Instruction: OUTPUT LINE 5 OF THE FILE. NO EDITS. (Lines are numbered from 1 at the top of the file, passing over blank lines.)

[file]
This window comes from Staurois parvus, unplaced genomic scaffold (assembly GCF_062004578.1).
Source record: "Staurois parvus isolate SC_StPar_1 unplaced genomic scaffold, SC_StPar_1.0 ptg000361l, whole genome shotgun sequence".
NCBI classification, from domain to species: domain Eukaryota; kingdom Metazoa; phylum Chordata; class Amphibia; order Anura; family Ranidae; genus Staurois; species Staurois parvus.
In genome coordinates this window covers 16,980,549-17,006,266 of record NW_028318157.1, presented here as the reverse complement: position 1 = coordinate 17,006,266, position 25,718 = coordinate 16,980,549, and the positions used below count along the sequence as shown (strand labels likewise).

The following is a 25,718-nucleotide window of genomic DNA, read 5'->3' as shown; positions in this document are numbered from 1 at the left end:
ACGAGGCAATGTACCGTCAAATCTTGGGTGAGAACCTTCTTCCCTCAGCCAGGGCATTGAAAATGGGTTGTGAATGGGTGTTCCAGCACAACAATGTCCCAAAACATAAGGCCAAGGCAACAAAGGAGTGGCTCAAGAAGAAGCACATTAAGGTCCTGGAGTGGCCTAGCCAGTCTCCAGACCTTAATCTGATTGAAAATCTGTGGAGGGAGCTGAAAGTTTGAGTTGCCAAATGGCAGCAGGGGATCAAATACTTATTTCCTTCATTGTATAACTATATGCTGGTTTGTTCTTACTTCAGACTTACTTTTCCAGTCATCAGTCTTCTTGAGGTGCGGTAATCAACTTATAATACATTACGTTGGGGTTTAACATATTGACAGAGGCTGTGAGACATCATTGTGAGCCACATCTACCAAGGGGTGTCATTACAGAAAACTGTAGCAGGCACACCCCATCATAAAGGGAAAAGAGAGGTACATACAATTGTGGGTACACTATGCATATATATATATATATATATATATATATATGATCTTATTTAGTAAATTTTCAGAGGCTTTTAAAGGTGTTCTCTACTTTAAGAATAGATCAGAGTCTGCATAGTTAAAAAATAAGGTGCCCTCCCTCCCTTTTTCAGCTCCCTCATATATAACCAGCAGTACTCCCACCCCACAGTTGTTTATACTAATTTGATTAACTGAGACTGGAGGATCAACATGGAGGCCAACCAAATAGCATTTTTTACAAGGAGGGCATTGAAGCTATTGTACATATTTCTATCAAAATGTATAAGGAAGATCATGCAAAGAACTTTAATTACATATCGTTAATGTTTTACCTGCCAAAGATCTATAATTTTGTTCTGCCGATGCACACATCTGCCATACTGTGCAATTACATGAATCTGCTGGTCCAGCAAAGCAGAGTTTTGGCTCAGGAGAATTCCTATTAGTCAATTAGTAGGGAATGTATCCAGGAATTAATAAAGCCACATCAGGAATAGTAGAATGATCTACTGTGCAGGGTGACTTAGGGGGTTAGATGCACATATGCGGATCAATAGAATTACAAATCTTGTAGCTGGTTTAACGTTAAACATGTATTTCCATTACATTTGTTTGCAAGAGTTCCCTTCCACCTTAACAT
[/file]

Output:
The following is a 25,718-nucleotide window of genomic DNA, read 5'->3' as shown; positions in this document are numbered from 1 at the left end: